Caruthersville is the most populous city and county seat of Pemiscot County, located along the Mississippi River in the bootheel of southeastern Missouri in the United States. The population was 6,168, according to the 2010 Census.
Caruthersville lies in Missouri's Bootheel on the Mississippi River. The word "Pemiscot" comes from the Indian word "pemiskaw" meaning "liquid mud". Mississippi waters have frequently flooded the flatlands. While those waters have brought disaster to Caruthersville homes, they have also attracted people to the region because of the fertile alluvial land they have helped to create.
Native Americans inhabited the land around Caruthersville before European settlement, they were part of the civilization that built huge earth mounds throughout the Mississippi Valley. One such land mass remains, rising 270 feet above sea level about four miles southwest of Caruthersville. It stands in sharp contrast to the surrounding delta-like plain.
John Hardeman Walker and George W. Bushey laid out the town of Caruthersville in 1857. The town was named to honor Sam Caruthers, who first represented the area in Congress. The City of Caruthersville was incorporated on May 18, 1874. The first few decades of the town's growth can be documented through Sanborn Maps, which recorded building ownership, materials, and use.
In 1893, Missouri's General Assembly created the Saint Francis Levee District to alleviate that part of the Saint Francis basin lying within the counties of Dunklin, New Madrid, and Pemiscot. This act authorized taxes for the purpose of building, repairing, protecting, and maintaining levees in the district.
Sterling Price Reynolds (1861–1968) devoted his working life to draining the swamps in the Saint Francis Levee District and protecting the city from flooding. He created the Little River Drainage District which helped turn the bog laden area into rich cotton producing soil. Eventually, Reynolds became Chief Engineer for the Saint Francis Levee, a position he held until his retirement at age 101. Caruthersville paid tribute to him at that time by dedicating a park in his honor.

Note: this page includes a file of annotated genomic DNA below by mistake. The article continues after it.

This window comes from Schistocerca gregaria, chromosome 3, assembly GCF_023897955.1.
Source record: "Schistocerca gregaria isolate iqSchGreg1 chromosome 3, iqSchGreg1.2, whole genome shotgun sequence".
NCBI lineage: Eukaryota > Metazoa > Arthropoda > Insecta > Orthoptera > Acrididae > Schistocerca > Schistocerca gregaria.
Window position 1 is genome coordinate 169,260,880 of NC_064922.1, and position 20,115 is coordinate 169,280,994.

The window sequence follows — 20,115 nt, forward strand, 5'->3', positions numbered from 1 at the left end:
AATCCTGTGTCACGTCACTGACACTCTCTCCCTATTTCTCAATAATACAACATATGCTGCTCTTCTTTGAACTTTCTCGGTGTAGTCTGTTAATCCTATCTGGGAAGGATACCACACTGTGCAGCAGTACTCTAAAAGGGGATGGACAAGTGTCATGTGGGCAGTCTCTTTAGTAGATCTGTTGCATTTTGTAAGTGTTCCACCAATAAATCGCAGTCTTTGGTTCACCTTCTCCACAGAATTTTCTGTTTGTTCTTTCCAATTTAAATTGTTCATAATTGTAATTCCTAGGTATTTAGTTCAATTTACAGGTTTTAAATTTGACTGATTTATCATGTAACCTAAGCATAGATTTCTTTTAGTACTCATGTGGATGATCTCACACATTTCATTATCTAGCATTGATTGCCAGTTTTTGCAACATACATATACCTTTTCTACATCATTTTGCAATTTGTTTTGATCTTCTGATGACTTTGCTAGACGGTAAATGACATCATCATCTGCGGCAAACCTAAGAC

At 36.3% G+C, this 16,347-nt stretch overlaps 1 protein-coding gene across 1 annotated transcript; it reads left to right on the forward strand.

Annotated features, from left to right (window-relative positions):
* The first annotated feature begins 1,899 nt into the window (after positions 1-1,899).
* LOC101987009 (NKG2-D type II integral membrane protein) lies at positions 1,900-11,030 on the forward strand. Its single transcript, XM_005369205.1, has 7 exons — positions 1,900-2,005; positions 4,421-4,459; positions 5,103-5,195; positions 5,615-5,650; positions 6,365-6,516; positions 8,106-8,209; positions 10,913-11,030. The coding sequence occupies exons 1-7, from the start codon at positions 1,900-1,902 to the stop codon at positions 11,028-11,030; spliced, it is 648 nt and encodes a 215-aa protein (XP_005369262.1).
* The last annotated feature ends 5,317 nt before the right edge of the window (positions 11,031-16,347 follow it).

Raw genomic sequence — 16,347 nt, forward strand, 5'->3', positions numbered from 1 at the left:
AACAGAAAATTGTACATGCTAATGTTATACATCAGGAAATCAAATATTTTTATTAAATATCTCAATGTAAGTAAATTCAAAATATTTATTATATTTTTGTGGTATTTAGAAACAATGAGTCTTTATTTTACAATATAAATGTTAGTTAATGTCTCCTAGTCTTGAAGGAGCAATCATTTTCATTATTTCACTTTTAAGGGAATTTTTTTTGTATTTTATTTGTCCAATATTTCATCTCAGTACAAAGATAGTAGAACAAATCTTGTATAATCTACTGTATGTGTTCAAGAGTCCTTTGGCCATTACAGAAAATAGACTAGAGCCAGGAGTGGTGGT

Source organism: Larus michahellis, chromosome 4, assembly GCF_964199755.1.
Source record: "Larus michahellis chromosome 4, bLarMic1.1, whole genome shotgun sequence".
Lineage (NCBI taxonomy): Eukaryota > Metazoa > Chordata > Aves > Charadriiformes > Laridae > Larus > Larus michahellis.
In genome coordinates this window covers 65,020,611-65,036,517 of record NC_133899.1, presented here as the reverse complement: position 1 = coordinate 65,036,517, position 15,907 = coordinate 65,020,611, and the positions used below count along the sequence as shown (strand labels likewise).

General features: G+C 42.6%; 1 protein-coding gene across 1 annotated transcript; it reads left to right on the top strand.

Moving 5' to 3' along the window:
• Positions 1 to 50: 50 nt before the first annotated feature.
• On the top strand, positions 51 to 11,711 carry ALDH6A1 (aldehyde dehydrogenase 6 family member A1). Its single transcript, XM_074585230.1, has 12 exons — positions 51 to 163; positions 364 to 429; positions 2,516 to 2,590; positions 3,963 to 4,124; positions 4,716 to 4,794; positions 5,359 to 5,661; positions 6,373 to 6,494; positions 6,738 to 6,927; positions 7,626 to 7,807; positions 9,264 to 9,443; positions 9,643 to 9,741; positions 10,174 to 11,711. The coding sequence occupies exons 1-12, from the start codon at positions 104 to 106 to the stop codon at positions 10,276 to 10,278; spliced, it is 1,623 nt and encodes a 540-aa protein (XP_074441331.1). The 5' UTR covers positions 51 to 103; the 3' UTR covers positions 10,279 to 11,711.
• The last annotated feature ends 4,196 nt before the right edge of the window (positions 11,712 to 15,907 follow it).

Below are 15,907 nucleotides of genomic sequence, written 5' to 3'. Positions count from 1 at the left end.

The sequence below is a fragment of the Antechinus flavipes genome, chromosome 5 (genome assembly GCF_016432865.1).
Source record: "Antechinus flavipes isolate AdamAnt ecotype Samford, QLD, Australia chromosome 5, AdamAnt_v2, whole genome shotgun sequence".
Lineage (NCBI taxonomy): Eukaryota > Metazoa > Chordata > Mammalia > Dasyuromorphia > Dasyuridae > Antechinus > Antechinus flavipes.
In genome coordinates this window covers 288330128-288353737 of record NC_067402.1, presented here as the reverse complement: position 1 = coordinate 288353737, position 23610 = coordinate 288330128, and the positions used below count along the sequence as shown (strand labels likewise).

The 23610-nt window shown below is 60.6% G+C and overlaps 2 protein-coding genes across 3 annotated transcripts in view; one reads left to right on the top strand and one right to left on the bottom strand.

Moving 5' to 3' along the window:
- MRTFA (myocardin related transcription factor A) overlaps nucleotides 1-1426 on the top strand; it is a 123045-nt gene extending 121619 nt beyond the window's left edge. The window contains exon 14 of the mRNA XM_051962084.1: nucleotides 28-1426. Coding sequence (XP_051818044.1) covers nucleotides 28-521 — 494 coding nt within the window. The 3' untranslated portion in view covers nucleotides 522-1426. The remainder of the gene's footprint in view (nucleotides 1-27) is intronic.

In February 1969, construction began on a bridge across the Mississippi at Caruthersville. Completed in 1976, it is the only bridge to cross the Mississippi River between Cairo, Illinois and Memphis, Tennessee.
During the night of April 2, 2006, 60% of Caruthersville was severely damaged or destroyed by a string of tornadoes that passed through the Midwestern United States. At least two persons were confirmed killed in Pemiscot County as a result of the tornado. On Monday morning, local police, state troopers, and national guard had barred entrance into Caruthersville and issued it as a "no fly zone" to anyone who was not a resident, an emergency worker, or a member of the newsmedia. According to the emergency management director from a nearby county, as many as 1,500 people were displaced by the storm, which struck the southwest side of the city. As reported by Caruthersville's mayor, Diane Sayre, there were no confirmed fatalities within city limits, but electricity and water services were disabled. Several churches, landmarks, and schools were destroyed or severely damaged, including St. John's Episcopal, Jesus Name Tabernacle, Faith Missionary Baptist, Caruthersville Municipal Airport, Caruthersville Cotton Warehouse, the Boy's and Girl's Club of the Bootheel, Knox's Drive In, the Kwik Chek, Caruthersville High School, and Caruthersville Middle School. There were no deaths in Caruthersville.
In November 2006, the Caruthersville City School District put a bond issue on the ballot to build a new high school, which was 85 cents per $100 assessed. This issue was defeated by a vote of 827 to 631.  Caruthersville High School was torn down, and was rebuilt. The building was completed in February 2011. The Senior Class of 2010 graduated in May as the only class in Caruthersville High School history to never have class in a high school building. The Class of 2009 were freshmen when the tornado hit, becoming the last class to be in the old high school building, and the Class of 2011 were the first seniors to graduate from the new high school building.